Ministry of Foreign Affairs and UNESCO sign an agreement to preserve the Textile Art of Taquile.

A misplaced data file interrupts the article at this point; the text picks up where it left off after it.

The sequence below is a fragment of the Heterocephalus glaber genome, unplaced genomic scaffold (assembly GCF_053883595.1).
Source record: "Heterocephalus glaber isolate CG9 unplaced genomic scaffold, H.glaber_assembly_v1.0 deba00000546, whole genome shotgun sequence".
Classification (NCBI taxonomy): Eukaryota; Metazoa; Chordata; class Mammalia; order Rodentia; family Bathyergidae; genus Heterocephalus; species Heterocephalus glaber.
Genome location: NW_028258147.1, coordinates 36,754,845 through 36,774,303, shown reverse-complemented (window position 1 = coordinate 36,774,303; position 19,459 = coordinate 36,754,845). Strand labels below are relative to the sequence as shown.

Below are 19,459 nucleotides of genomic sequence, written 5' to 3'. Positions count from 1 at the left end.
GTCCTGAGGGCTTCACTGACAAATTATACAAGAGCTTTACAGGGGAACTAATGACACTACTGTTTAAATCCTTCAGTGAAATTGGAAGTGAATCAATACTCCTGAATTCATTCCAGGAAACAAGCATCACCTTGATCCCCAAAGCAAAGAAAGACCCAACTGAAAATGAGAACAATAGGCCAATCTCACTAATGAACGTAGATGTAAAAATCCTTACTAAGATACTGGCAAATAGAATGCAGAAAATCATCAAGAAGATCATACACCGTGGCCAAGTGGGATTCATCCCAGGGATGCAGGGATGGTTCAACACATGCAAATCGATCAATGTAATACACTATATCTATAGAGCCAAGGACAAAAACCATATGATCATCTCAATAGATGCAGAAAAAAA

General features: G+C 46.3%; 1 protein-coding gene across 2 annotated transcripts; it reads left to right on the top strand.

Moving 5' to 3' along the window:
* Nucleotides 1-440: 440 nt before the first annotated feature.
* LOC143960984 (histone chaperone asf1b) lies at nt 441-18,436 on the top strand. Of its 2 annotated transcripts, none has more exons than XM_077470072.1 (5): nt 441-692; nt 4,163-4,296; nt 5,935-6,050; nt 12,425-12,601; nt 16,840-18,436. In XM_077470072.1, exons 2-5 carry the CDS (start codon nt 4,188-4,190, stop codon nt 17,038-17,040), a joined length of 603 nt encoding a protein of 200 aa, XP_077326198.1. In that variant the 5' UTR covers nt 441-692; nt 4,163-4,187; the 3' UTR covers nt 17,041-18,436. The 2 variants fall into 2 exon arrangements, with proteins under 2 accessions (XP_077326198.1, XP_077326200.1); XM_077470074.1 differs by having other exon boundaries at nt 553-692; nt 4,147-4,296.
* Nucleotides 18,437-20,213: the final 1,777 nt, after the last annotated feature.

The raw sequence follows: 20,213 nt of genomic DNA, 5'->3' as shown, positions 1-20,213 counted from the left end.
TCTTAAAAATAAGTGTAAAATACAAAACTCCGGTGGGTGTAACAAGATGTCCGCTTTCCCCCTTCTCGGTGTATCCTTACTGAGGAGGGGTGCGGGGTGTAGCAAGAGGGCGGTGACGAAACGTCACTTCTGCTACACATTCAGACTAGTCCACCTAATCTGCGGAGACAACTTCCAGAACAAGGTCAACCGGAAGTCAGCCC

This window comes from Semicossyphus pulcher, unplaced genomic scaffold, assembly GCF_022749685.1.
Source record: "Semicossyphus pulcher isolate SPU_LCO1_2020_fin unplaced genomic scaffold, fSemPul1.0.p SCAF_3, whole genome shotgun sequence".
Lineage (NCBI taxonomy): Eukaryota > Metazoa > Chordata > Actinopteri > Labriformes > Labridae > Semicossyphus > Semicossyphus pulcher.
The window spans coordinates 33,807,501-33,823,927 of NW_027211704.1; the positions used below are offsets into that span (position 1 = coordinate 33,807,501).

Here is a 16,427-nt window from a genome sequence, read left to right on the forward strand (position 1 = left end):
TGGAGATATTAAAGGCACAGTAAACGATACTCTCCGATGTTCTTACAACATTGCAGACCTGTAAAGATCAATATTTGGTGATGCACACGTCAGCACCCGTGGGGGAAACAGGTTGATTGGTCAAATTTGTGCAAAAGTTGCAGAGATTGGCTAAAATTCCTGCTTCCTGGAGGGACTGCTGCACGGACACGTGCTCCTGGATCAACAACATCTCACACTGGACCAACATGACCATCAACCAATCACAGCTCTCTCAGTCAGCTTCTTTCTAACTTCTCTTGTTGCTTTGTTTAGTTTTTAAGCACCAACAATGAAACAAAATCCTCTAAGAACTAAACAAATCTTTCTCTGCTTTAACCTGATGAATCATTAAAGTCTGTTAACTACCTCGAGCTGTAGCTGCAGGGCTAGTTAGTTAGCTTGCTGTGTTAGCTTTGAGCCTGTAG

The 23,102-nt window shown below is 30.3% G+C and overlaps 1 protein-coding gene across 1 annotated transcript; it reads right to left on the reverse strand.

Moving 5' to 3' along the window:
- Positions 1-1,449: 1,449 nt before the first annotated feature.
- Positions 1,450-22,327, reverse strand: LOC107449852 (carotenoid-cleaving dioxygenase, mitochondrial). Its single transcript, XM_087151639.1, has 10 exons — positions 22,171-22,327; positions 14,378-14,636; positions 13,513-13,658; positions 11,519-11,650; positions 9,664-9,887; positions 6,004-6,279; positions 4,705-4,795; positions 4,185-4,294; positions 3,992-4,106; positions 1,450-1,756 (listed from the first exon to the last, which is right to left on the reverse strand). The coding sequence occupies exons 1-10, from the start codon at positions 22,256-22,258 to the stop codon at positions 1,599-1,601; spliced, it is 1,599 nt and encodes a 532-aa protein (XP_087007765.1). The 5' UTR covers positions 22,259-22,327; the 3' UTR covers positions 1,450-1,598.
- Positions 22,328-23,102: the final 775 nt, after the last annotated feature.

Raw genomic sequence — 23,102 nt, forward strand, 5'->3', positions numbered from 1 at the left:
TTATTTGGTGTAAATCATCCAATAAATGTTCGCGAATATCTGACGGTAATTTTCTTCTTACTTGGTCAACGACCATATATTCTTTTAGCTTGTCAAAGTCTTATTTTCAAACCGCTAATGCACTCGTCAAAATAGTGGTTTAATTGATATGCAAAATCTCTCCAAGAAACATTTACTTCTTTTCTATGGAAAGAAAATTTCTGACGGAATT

The Project will allow for the transmission of ancestral techniques of the Taquile art. It will be financed by the Government of Japan and carried out by the INC [National Institute of Culture] Press note 070-07. In order to safeguard and guarantee the continuance of the Taquile textile art throughout time, the Minister of Foreign Affairs Jose A. Garcia Belaunde and the Representative of UNESCO in Peru Catherine Muller-Marín, this morning, signed at the Palace of Torre Tagle, an agreement that will allow for the financing of the Project “"Strengthening the Transmission of the Textile Traditional Knowledge of Taquile”.It is an “Operational Plan for a Funds-in-Trust Project” related to the referred project that will allow for a fund close to 80 thousand US Dollars, granted by the government of Japan, to safeguard the textile art of Taquile; that is, to protect the traditional forms and techniques of such art, and reinforce the cultural identity of that community. The foreseen work plan includes the elaboration of an inventory of the collections of textiles of Taquile and the execution of inter generational workshops for the transmission of knowledge of the ancestral techniques of this artistic expression. There will also be documentary and educational material elaborated. These will show their cultural diversity to the country and to the world. The National Institute of Culture (INC, for its name in Spanish) and the UNESCO delegation in Peru will be the organisms in charge of executing the Project that will start next April. As is well known, the textile art of this Island in Puno, called Taquile, was proclaimed in 2005 by the United Nations Educational, Scientific and Cultural Organization (UNESCO), as one of the 43 Masterpieces of the Oral and Intangible Heritages of Humanity after a selection carried out by an international jury. The textile art of Taquile is the result of a great diversity of activities that include the obtaining and preparing of fibers, threading, dying and weaving or knitting either manually or on looms. The “chumpis” or waistbands from Taquile are famous, decorated with colorful symbols of great complexity that mostly represent themes such as agriculture. The ceremony for the signing of the agreement was attended by the Director of the INC, Dr. Cecilia Bákula, the Charge d’ Affaires of Japan to Peru, the Mayor of Taquile, the Deputy Governor and the President of the Craftsmen Association of the Area. It is worth mentioning that the Cultural Intangible Heritage (ICH) gathers the oral and traditional expressions that are passed on from generation to generation, including the language, the performing arts, such as traditional music, dancing and theater; the social uses, rituals and festive acts, the knowledge and uses related to nature and the universe as well as the traditional crafting techniques. Lima, March 26, 2007